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Iraqi resistance may enter a new phase

Atul Aneja

Formation of the new Government in Iraq is unlikely to quell the popular resistance to the occupation.

NINE WEEKS after the controversial elections, Iraq is set to acquire a new government. On April 7, Ibrahim Jaafari, a Shia leader, was named the country's Prime Minister. His name was announced the same day Jalal Talabani, a Kurd, was sworn in President, along with two deputies. The ceremony took place in Baghdad's high security green zone, a sensitive area which guerrillas battling Iraq's two-year old American-led occupation have frequently targeted.

The emerging new government mirrors the outcome of the January 30 elections, in which the Shias and the Kurds emerged the dominant players. The umbrella organisation of the Shias, United Iraqi Alliance (UIA), ended up with 148 seats in the 275-member Assembly, while the Kurdish alliance got 77. Consequently, the post of executive Prime Minister, who will exercise maximum power, has gone to a Shia, while the Kurds have been awarded a figurehead Presidency.

The new assembly has tried to placate the Sunnis, Iraq's second largest community, which mostly boycotted the polls. Ghazi Al Yawer, a Sunni, has been appointed one of the Vice-Presidents. Hajim Al Hassani, also a Sunni, has been named Speaker. Parliament is now slated to write Iraq's new constitution by August 15, and fresh elections, according to an existing timetable, will be held in December.

Peace unlikely

Contrary to the expectations aired in the mainstream media, the formation of the new government may not result in lasting peace in the resource-rich nation. Unless the new dispensation moves swiftly to address key issues affecting Iraqis and is prepared to confront the U.S. occupation authorities through mass mobilisations, the chances are the armed resistance against the occupation will not recede.

Sunni groups have so far spearheaded the Iraqi resistance, though Shias loyal to the young cleric Moqtada Al Sadr have revolted twice against the occupation. The uprising last year had led to a full-scale U.S. crackdown in the Shia strongholds of Najaf and Sadr city, on the outskirts of Baghdad.

It is now well recorded that the Iraqis who voted on January 30 saw in the polls an opportunity to end the occupation. Responding to the popular sentiment, the UIA sought the withdrawal of the U.S. and pushed this demand to the top of its election agenda. The Shia alliance said it would begin negotiations with the occupation forces so as to set a timetable for their pullout.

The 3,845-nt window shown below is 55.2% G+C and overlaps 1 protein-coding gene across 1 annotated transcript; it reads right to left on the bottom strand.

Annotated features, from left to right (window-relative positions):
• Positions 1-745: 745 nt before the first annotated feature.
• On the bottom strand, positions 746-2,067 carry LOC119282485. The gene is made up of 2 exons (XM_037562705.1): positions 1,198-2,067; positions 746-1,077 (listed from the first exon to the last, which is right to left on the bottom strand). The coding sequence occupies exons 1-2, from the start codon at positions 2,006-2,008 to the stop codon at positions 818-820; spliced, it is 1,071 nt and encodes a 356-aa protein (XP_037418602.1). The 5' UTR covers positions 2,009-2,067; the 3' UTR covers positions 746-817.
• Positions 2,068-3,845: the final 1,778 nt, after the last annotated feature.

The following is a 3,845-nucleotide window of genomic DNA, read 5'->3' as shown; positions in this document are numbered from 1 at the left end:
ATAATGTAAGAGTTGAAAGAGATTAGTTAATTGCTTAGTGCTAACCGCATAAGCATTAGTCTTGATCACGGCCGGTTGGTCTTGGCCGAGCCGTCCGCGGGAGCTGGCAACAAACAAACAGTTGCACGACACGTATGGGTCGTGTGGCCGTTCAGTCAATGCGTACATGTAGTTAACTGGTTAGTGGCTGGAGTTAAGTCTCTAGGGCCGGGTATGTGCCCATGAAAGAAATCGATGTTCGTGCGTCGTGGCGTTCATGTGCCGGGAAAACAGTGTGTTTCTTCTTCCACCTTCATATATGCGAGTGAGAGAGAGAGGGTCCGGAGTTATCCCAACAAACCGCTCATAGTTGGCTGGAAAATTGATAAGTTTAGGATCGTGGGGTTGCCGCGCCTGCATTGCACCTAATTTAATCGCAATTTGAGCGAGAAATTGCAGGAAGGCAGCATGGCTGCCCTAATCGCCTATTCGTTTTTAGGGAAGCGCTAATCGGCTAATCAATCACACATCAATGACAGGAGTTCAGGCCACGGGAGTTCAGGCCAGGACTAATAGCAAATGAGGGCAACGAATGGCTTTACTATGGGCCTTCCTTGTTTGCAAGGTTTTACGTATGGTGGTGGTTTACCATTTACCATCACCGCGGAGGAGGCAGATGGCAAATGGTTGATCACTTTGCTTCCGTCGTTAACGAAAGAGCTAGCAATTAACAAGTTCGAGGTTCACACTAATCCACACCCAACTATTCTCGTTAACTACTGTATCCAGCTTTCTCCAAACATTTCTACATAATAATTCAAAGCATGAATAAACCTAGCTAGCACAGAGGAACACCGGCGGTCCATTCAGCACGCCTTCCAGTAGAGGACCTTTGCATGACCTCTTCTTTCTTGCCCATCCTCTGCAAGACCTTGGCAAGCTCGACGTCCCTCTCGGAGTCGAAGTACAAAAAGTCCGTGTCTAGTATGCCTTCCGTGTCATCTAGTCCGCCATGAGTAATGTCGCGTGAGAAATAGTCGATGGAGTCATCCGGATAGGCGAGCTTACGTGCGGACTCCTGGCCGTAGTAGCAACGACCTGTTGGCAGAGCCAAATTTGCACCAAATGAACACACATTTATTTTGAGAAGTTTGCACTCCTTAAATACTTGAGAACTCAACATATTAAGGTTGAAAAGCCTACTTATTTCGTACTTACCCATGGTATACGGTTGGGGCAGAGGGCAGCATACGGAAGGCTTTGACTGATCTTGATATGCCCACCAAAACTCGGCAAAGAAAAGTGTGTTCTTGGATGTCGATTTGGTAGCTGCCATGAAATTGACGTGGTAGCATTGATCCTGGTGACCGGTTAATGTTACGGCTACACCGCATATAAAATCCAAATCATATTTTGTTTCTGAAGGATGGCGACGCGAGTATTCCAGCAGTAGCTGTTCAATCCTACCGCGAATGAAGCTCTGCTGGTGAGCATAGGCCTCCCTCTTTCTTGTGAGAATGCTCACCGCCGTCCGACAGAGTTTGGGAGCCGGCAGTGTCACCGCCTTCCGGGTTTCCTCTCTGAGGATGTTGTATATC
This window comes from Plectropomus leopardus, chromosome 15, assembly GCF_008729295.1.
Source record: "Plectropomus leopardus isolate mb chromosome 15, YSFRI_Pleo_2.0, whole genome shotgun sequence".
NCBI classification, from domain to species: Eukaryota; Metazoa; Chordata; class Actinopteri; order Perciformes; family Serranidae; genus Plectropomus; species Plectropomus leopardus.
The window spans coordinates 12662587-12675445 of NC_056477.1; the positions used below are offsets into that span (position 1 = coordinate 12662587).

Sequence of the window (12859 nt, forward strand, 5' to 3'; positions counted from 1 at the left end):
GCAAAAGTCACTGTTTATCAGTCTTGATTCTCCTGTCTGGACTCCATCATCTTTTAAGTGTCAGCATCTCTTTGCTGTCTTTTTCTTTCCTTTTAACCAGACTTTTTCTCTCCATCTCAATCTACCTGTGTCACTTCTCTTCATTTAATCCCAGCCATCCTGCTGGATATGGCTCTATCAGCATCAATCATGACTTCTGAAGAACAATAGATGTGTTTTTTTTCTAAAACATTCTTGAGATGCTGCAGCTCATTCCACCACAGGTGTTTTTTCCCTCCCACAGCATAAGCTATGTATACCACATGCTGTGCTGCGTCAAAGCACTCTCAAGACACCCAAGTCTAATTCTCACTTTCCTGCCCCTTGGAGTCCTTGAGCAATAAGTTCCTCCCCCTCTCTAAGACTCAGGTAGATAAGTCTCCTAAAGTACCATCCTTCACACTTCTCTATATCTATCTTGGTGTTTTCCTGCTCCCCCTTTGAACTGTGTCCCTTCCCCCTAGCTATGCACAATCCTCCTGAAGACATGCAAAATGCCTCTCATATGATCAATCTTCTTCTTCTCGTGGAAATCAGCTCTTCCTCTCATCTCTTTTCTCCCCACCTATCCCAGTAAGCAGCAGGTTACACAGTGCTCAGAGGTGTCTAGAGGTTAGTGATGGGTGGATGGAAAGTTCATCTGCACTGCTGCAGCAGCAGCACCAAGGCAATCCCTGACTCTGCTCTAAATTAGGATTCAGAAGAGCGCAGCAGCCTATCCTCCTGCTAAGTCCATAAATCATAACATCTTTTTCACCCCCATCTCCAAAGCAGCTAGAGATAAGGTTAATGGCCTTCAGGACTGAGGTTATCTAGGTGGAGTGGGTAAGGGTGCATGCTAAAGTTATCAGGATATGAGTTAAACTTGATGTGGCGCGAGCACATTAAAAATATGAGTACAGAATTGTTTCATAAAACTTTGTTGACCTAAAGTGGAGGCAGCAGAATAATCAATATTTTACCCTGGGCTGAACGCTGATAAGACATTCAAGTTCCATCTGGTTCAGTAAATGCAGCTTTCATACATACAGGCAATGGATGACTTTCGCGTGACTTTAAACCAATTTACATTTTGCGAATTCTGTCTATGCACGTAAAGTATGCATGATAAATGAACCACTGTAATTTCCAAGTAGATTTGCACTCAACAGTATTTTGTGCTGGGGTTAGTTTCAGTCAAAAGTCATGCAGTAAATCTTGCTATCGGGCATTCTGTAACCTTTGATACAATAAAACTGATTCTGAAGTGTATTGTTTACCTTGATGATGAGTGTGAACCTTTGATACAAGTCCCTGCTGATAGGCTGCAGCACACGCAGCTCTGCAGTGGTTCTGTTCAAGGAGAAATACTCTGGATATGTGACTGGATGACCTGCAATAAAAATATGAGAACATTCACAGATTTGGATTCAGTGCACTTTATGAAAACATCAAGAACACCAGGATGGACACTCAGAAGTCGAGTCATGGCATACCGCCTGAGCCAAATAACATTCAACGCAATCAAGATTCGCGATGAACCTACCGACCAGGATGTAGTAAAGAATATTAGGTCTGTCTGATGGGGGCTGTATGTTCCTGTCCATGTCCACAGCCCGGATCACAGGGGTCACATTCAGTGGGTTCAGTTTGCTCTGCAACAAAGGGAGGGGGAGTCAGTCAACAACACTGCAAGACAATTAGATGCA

The UIA is now under pressure to deliver on its promise. The Association of Muslim Scholars (AMS), a powerful Sunni religious group that exercises considerable influence over the resistance, has declared, more than once, that the new government should set a time-table for the U.S. withdrawalfrom Iraq. Moqtada Al Sadr's group has also endorsed the Sunni call for the declaration of a time-line on the U.S. presence in Iraq.

Pressure mounting

The pressure on the new government is likely to become more intense as the Sunnis are not too pleased with the appointment of Mr. Hassani as the Speaker. Despite being a Sunni, his track record does not appear to have inspired much confidence within the community. His background shows that he was once a sympathiser of the Muslim Brotherhood, a conservative religious grouping with political ambitions.

Secular-minded Sunnis have been, therefore, wary of him. The new Speaker has also spent long years in exile in the U.S. and his association with the Americans has not gone down well among ordinary Sunnis.

Besides, Mr. Hassani's handling of the crisis in Fallujah, resulting from the brutal U.S. bombardment of the city, also appears to have alienated him from the masses. He refused to resign from the interim government, in which he was Industry Minister, despite being asked to do so by his Iraqi Islamic party, following the November attack. Consequently, the party, which is popular among Sunnis, expelled him.

The UIA has so far dithered from confronting the Americans frontally, with its leaders avoiding fixing a definite timetable for the withdrawal.

A new grouping has challenged the American presence. On February 15, the "Anti-Occupation Patriotic Forces" announced their presence and raised seven demands. The grouping has the AMS and Moqtada Al-Sadr's group as its pillars.

Significantly, the alliance includes a few constituents outside the Islamic ideological fold, such as secular and leftist forces as well as women groups.

Its demands include a "clear, precise, public and binding under international guarantees" timetable for the withdrawal. Iraqis, it stresses, should exercise full sovereignty in their country.

It has thus opposed U.S. plans for a permanent military presence in Iraq through a string of military bases. The AMS publicly supported Mr. Al-Sadr's call on April 9 for mass protests against the American occupation.

It is not inconceivable that this alliance, with clear non-sectarian overtones, may acquire a higher profile and give the resistance a new political meaning in the months to come.

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